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Photo: Mark Makela/Getty Images

The Federal Reserve on Sunday cut its benchmark interest rate to almost zero and launched a $700 billion quantitative easing program in response to the expected economic downturn and stock market slump caused by the coronavirus.

Why it matters: This is the most drastic measure the Fed could take to try to shield the economy amid a global pandemic. The central bank hasn’t made moves this dramatic since the financial crisis.

“The coronavirus outbreak has harmed communities and disrupted economic activity in many countries, including the United States. ... The Federal Reserve is prepared to use its full range of tools to support the flow of credit to households and businesses.”
— Fed statement

Details: The target range for the federal funds rate is now 0%–0.25%. That's 1 percentage point, or 100 basis points, lower than it was going into the weekend.

  • The interest rate at the discount window — the rate at which banks borrow money directly from the Fed — has been slashed by 150 basis points to just 0.25%. The intention is "to help meet demands for credit from households and businesses," per a Fed statement.
  • Banks are being encouraged to lend out their capital rather than hold onto it for regulatory reasons. There is now no reserve requirement for banks.
  • America's largest banks agreed not to spend any capital buying back their shares, at least until the end of June.
  • International capital flows are also being buttressed with coordinated action between the Fed and the Bank of Canada, the Bank of England, the Bank of Japan, the European Central Bank and the Swiss National Bank.

The backdrop: The emergency rate cut — the second since anxiety about the coronavirus took hold of the stock market and the economy — comes a few days before the Fed’s scheduled policy meeting on Wednesday.

  • Importantly, the move came just before Monday morning trading begins in Asian markets. The U.S. stock futures tumbled so sharply after the Fed's announcement that they hit "limit down," which prevents futures from trading 5% below Friday's closing price.
  • The decision was not unanimous. Loretta Mester, president of the Cleveland Fed, voted for a smaller 50bp cut.

Between the lines: At a press conference Sunday night via telephone, Fed chairman Jerome Powell said there's "plenty of power left in [the Fed's] tools" — despite the central bank cutting rates to near zero — should the coronavirus crisis get worse.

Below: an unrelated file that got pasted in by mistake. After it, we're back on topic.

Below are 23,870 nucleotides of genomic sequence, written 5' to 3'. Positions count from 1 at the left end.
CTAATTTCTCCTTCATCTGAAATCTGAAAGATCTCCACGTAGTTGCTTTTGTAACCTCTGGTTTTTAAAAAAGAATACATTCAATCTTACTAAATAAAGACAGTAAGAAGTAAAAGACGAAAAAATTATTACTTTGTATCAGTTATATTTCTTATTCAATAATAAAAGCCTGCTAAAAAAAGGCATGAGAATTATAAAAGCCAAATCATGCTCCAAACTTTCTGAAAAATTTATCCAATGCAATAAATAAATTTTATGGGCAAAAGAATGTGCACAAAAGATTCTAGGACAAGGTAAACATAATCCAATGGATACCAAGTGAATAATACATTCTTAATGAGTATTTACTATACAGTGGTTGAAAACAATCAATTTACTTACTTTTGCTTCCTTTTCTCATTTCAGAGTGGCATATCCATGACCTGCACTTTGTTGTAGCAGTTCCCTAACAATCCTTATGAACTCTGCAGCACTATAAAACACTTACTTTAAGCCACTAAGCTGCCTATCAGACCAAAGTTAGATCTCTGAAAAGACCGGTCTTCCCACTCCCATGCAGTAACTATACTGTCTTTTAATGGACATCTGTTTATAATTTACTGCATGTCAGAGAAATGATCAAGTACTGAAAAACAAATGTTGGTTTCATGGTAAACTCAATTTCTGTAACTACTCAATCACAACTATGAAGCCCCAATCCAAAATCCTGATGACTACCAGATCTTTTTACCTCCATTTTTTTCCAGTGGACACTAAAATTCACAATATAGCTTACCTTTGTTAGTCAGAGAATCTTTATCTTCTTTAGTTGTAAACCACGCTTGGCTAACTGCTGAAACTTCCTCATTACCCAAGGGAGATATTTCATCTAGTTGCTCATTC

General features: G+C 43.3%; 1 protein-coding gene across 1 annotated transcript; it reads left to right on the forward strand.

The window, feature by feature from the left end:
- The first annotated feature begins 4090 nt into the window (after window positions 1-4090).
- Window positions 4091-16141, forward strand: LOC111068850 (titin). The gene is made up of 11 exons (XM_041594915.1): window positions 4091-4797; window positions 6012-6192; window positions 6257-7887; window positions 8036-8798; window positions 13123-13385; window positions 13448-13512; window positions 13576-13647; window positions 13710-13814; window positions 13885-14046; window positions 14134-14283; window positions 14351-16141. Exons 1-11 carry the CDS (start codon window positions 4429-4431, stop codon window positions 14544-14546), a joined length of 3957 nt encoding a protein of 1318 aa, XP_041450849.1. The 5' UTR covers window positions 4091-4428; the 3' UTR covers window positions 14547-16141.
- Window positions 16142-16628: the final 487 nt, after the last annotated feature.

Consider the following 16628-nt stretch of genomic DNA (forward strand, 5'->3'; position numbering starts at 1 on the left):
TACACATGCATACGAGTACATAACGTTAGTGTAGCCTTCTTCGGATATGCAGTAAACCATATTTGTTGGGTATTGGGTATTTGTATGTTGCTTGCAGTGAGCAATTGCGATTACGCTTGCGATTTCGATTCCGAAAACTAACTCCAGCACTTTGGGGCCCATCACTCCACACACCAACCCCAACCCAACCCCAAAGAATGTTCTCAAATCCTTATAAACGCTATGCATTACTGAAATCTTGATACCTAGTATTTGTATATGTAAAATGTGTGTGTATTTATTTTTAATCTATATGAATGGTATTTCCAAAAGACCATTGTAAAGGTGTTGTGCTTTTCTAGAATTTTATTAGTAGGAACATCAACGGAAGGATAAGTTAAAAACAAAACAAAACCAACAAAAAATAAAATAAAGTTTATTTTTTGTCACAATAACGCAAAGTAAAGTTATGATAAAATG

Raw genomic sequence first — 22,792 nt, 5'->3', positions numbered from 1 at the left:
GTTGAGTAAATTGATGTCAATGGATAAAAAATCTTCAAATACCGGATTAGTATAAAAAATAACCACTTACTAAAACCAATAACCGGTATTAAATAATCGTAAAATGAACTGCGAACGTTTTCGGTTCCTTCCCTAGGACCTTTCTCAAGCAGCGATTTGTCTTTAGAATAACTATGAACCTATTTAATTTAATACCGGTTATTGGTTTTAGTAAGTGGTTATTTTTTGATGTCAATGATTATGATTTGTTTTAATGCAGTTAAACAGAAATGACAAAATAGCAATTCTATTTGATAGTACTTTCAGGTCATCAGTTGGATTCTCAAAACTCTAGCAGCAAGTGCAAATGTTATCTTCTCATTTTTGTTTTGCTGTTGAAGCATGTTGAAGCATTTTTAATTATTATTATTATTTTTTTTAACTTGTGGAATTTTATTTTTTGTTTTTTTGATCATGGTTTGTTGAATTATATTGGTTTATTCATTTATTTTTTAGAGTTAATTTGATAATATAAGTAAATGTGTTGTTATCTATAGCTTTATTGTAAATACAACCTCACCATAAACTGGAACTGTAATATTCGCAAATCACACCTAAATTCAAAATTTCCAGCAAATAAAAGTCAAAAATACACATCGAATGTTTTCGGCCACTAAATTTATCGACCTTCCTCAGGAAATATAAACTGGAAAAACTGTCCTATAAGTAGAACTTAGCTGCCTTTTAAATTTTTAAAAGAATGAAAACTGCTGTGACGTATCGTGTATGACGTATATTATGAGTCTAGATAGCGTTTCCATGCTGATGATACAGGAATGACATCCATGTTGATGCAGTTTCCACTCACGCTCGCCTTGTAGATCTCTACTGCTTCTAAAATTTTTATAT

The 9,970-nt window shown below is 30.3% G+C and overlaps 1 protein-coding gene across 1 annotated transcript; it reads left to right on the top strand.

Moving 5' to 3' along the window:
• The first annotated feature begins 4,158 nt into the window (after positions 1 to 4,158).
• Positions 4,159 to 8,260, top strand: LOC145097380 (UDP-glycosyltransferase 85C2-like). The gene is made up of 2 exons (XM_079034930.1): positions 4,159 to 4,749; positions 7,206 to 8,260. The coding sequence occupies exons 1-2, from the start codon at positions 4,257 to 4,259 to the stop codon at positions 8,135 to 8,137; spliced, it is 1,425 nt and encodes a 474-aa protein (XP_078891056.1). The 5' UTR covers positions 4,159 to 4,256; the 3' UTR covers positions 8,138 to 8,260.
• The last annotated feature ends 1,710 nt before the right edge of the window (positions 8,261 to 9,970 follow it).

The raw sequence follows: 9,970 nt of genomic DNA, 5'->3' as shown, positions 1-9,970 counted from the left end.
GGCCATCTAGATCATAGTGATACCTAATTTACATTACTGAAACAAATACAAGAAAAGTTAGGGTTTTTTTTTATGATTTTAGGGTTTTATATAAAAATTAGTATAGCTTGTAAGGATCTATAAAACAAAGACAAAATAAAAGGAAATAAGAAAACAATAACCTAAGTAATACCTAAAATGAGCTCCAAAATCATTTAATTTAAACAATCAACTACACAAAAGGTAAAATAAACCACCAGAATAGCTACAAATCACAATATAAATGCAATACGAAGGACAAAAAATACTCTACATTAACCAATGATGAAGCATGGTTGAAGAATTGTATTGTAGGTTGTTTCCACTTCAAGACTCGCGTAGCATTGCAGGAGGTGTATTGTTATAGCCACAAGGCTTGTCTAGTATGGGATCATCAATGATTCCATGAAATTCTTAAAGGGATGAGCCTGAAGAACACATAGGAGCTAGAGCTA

• "We do not see negative policy rates as likely to be appropriate policy response here in the U.S.," Powell said. President Trump has previously called on the Fed, an apolitical institution, to consider negative interest rates.
  • Powell said the Fed was not "actively considering" requesting permission from Congress for more expansive measures.

The bottom line: Powell said the Fed has used its tools "quite aggressively," but that action from Congress to soften the pandemic's blow to the economy is critical.

  • "It's very hard to say how big the effects will be" on the economy, Powell said. "That's going to depend on how widely the virus spreads, which is something highly uncertain and I would say unknowable."

Go deeper

Biden signs order overturning Trump's transgender military ban

Photo: Tom Brenner/Getty Images

President Biden signed an executive order on Monday overturning the Trump administration's ban on transgender Americans serving in the military.

Why it matters: The ban, which allowed the military to bar openly transgender recruits and discharge people for not living as their sex assigned at birth, affected up to 15,000 service members, according to tallies from the National Center for Transgender Equality and Transgender American Veterans Association.

GOP Sen. Rob Portman will not run for re-election, citing "partisan gridlock"

Photo: Drew Angerer/Getty Images

Sen. Rob Portman (R-Ohio) announced Monday he will not run for a third term in the U.S. Senate in 2022, citing "partisan gridlock."

Why it matters: It's a surprise retirement from a prominent Senate Republican who easily won re-election in 2016 and was expected to do so again in 2022, creating an open Senate seat in a red-leaning swing state.

Dan Primack, author of Pro Rata
1 hour ago - Economy & Business

Merger Monday has been overrun by SPACs

Illustration: Aïda Amer/Axios

Five companies this morning announced plans to go public via reverse mergers with SPACs, at an aggregate market value of more than $15 billion. And there might be even more by the time you read this.

The bottom line: SPAC merger activity hasn't peaked. If anything, it's just getting started.